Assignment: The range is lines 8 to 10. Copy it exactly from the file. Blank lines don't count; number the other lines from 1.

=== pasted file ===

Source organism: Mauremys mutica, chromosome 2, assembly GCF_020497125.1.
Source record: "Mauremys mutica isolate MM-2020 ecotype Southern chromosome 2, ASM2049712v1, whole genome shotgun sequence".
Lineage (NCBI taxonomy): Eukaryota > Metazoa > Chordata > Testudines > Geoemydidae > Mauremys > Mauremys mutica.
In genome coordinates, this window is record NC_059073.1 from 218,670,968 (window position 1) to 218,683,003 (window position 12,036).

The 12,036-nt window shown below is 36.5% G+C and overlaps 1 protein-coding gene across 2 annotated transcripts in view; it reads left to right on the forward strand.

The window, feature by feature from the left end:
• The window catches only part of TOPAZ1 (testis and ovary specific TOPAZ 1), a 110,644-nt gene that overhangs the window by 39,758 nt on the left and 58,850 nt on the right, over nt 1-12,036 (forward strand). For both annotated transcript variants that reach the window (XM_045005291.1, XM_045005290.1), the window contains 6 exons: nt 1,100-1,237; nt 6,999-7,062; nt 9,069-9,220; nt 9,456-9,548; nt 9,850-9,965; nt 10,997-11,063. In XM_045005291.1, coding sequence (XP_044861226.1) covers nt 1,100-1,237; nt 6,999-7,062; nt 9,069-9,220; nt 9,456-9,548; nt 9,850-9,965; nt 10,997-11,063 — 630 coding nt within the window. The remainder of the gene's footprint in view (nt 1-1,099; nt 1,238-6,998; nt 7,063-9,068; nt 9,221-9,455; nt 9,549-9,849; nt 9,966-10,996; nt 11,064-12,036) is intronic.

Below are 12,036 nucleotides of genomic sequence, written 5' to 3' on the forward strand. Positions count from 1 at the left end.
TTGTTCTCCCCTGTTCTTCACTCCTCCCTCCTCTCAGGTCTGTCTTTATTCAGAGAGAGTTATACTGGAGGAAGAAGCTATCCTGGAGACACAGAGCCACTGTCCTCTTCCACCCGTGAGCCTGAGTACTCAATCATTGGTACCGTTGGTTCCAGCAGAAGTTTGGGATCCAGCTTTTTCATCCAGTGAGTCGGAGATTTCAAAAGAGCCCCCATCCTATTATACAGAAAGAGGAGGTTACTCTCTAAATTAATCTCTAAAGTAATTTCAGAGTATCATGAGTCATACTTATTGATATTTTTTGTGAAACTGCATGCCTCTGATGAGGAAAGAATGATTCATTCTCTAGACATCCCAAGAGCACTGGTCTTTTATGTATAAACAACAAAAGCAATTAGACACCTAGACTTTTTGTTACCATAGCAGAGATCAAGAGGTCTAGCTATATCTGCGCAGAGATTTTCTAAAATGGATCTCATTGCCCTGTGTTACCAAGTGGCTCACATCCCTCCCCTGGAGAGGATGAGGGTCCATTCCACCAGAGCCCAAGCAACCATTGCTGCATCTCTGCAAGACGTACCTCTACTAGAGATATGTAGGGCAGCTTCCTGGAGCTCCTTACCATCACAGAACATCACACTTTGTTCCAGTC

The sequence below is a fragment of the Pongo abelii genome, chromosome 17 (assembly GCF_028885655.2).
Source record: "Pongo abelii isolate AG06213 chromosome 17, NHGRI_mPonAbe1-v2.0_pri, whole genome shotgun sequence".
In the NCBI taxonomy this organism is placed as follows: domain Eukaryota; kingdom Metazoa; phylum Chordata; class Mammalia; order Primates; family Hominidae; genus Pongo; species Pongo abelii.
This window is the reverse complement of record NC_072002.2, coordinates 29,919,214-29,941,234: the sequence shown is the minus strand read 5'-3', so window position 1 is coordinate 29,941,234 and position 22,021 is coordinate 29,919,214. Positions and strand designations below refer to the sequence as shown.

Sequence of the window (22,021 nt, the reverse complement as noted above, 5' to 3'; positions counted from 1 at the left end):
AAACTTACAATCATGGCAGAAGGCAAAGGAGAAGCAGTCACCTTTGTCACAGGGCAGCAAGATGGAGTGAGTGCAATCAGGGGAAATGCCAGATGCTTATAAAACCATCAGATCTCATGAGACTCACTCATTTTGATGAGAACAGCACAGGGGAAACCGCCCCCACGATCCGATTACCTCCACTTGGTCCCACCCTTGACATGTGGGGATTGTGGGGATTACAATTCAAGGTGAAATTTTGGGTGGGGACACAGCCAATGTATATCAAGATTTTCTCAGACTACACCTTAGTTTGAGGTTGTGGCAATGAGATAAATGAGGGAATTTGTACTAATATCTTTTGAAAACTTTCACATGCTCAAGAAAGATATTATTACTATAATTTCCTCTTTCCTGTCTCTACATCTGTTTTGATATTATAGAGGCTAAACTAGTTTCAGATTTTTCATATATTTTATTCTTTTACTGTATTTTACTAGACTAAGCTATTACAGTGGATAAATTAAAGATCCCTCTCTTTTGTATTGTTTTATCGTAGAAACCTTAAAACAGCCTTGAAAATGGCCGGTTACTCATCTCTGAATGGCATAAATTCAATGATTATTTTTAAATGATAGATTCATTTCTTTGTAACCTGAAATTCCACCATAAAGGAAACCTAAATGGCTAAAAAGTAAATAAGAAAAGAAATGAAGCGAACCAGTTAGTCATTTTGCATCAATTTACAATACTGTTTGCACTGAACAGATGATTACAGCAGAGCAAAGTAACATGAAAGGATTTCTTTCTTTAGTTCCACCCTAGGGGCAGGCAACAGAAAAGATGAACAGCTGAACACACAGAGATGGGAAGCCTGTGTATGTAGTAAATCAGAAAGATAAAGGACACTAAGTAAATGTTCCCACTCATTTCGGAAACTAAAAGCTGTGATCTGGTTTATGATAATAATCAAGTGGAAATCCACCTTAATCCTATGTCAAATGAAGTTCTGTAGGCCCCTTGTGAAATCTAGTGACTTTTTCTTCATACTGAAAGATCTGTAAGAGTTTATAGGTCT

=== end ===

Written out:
Below are 12,036 nucleotides of genomic sequence, written 5' to 3' on the forward strand. Positions count from 1 at the left end.
TTGTTCTCCCCTGTTCTTCACTCCTCCCTCCTCTCAGGTCTGTCTTTATTCAGAGAGAGTTATACTGGAGGAAGAAGCTATCCTGGAGACACAGAGCCACTGTCCTCTTCCACCCGTGAGCCTGAGTACTCAATCATTGGTACCGTTGGTTCCAGCAGAAGTTTGGGATCCAGCTTTTTCATCCAGTGAGTCGGAGATTTCAAAAGAGCCCCCATCCTATTATACAGAAAGAGGAGGTTACTCTCTAAATTAATCTCTAAAGTAATTTCAGAGTATCATGAGTCATACTTATTGATATTTTTTGTGAAACTGCATGCCTCTGATGAGGAAAGAATGATTCATTCTCTAGACATCCCAAGAGCACTGGTCTTTTATGTATAAACAACAAAAGCAATTAGACACCTAGACTTTTTGTTACCATAGCAGAGATCAAGAGGTCTAGCTATATCTGCGCAGAGATTTTCTAAAATGGATCTCATTGCCCTGTGTTACCAAGTGGCTCACATCCCTCCCCTGGAGAGGATGAGGGTCCATTCCACCAGAGCCCAAGCAACCATTGCTGCATCTCTGCAAGACGTACCTCTACTAGAGATATGTAGGGCAGCTTCCTGGAGCTCCTTACCATCACAGAACATCACACTTTGTTCCAGTC

The sequence below is a fragment of the Pongo abelii genome, chromosome 17 (assembly GCF_028885655.2).